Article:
“Planet Solar” World’s Largest Solar Powered Boat Makes U.S. Debut in MiamiMonday, June 3, – Sunset Harbour Yacht Club, 1982 Sunset Harbour Drive (Purdy Avenue), Miami Beach

A Transatlantic Scientific Expedition along the Gulf Stream to Study Climate Change makes timely stopover in Miami on first week of hurricane season. MS Turanor PlanetSolar, the world’s largest, solar-powered yacht ever constructed, will sets sail this month on a transatlantic, scientific expedition to study climate change. In only 22 days, the vessel broke its existing Guinness World Record for completing the fastest transatlantic crossing with a solar boat, solely operated without any fuel or CO2 emissions.

The sun-powered, 102-ft. catamaran will dock in 16 different cities along its journey and make its U.S. debut with a stopover in Miami at Sunset Harbour Yacht Club (SHYC), South Florida’s only five-star, certified green marina. Locally, students from inner-city schools affiliated with Communities In Schools of Miami, the local chapter of the nation’s leading dropout prevention organization, and select students attending Florida International University are scheduled to tour the vessel to learn more about climate regulation and environmental issues, a timely issue with hurricane season commencing June 1st.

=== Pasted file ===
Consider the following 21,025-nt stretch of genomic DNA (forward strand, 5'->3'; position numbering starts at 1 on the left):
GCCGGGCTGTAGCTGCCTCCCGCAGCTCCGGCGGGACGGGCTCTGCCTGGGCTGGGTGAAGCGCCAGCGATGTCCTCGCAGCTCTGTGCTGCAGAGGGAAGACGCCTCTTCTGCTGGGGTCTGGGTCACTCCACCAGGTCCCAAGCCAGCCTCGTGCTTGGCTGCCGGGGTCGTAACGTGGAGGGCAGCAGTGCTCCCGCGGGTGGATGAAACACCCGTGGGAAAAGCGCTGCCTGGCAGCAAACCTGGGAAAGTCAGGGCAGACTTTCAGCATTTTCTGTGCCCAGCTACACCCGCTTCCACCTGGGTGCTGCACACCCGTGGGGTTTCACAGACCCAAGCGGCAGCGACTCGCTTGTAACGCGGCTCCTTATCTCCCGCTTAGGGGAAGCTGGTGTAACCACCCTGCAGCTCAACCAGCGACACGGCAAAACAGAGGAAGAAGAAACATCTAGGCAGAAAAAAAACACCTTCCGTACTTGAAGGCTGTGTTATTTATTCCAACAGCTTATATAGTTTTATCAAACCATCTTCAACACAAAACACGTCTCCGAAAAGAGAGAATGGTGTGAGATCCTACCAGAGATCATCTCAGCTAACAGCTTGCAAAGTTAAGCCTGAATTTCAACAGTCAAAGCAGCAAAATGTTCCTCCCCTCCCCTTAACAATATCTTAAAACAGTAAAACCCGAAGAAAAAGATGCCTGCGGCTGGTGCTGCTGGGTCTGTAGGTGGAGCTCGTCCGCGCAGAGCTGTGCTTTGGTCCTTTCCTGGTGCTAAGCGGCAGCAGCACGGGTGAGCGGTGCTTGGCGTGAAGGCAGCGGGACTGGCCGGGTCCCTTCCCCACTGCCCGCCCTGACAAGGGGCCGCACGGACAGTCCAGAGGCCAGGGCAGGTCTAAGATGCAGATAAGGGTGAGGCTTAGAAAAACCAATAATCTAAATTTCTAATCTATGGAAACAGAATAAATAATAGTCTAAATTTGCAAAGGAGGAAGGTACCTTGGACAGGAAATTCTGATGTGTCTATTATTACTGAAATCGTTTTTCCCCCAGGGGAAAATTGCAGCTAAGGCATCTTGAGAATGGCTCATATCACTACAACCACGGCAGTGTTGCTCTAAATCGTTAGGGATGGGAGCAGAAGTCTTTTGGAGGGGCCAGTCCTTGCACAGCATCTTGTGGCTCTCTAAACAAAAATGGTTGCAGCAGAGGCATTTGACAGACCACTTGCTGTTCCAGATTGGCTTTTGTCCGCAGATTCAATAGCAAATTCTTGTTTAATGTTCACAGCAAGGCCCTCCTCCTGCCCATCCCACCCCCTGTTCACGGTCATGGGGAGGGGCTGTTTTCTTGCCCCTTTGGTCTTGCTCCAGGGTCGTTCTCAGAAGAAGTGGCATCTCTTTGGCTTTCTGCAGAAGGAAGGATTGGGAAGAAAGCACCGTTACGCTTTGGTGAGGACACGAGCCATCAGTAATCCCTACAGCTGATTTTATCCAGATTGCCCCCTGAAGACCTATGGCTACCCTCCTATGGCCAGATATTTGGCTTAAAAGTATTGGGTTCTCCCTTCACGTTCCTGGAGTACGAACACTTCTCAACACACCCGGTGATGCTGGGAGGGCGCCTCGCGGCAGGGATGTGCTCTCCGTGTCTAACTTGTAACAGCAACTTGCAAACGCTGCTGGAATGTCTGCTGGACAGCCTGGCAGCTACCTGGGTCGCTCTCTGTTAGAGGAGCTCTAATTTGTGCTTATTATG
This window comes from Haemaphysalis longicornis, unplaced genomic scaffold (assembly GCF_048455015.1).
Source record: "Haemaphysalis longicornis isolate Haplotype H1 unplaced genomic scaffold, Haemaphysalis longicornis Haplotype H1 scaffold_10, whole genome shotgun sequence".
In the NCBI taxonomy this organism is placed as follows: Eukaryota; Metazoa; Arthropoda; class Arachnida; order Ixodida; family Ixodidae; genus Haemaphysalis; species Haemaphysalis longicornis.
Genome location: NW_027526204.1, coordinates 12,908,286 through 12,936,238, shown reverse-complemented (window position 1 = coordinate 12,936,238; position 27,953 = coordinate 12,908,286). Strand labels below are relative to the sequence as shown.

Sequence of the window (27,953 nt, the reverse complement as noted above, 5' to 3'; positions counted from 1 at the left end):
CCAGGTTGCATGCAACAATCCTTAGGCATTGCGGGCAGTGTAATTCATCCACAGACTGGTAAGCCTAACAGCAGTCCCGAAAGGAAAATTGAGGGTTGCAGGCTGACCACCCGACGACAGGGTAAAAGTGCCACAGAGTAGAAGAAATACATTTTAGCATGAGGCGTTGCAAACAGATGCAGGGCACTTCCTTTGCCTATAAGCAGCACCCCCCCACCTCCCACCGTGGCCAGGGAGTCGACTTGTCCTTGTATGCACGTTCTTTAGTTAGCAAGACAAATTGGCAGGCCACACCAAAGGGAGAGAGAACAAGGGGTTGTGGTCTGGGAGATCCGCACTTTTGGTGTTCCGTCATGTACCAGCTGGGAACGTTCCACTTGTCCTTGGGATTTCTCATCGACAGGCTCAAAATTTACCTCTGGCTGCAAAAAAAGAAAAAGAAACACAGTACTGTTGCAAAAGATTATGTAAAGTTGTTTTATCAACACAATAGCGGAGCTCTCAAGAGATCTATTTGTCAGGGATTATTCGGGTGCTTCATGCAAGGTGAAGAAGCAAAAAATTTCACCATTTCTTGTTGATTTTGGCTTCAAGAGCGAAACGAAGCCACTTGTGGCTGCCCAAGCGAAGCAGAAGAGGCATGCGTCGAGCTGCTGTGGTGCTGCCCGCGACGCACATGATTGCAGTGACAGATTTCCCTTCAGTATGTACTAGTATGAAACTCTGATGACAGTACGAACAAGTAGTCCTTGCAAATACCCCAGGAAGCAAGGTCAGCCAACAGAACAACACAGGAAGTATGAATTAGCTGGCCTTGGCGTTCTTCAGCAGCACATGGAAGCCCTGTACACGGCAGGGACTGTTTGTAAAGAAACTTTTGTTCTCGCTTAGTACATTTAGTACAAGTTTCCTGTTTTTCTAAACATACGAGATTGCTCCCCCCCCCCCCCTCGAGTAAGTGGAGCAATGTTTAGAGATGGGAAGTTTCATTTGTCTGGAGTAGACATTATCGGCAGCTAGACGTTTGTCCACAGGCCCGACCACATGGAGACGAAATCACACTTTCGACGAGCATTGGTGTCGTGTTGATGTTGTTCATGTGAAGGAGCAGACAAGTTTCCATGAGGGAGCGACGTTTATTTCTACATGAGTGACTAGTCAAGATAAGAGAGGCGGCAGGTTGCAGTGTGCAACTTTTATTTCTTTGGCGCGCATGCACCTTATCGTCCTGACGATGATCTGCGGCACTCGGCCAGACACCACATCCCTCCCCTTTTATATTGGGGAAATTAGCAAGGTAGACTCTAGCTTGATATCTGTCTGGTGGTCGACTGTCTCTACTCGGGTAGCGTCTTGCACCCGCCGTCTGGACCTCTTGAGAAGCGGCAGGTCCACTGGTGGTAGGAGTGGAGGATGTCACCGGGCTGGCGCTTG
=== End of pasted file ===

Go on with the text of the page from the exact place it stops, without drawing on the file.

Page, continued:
The expedition kicks off the vessel’s second global tour and the launch of the 2013 “PlanetSolar Deep Water” expedition, where distinguished scientists from the University of Geneva (UNIGE) will collect data from air and water to study the key parameters of climate regulation, specifically atmospheric aerosols, phytoplankton and ocean eddies, whirlpools that carry large amounts of energy. In addition, the vessel will conduct environmental clean-up missions by collecting floating plastic waste and host educational events in port cities to raise public awareness of climate issues.

The MS Turanor PlanetSolar’s team will sail along the Gulf Stream’s ocean current, one of the most important regulators of European and North American climates, from May to August. The expedition will be led by Professor Martin Beniston, climatologist and director of the Institute of Environmental Sciences at University of Geneva. One of the instruments installed onboard, the Biobox, which was developed by the applied physics group at UNIGE, is currently the only device capable of making a thorough analysis of aerosols using laser technology. It will be tested for the first time aboard the MS Tûranor PlanetSolar. At the helm of MS Turanor PlanetSolar is Captain Gerard D’Aboville, the first man to row across two oceans solo: the Atlantic Ocean and the Pacific Ocean.

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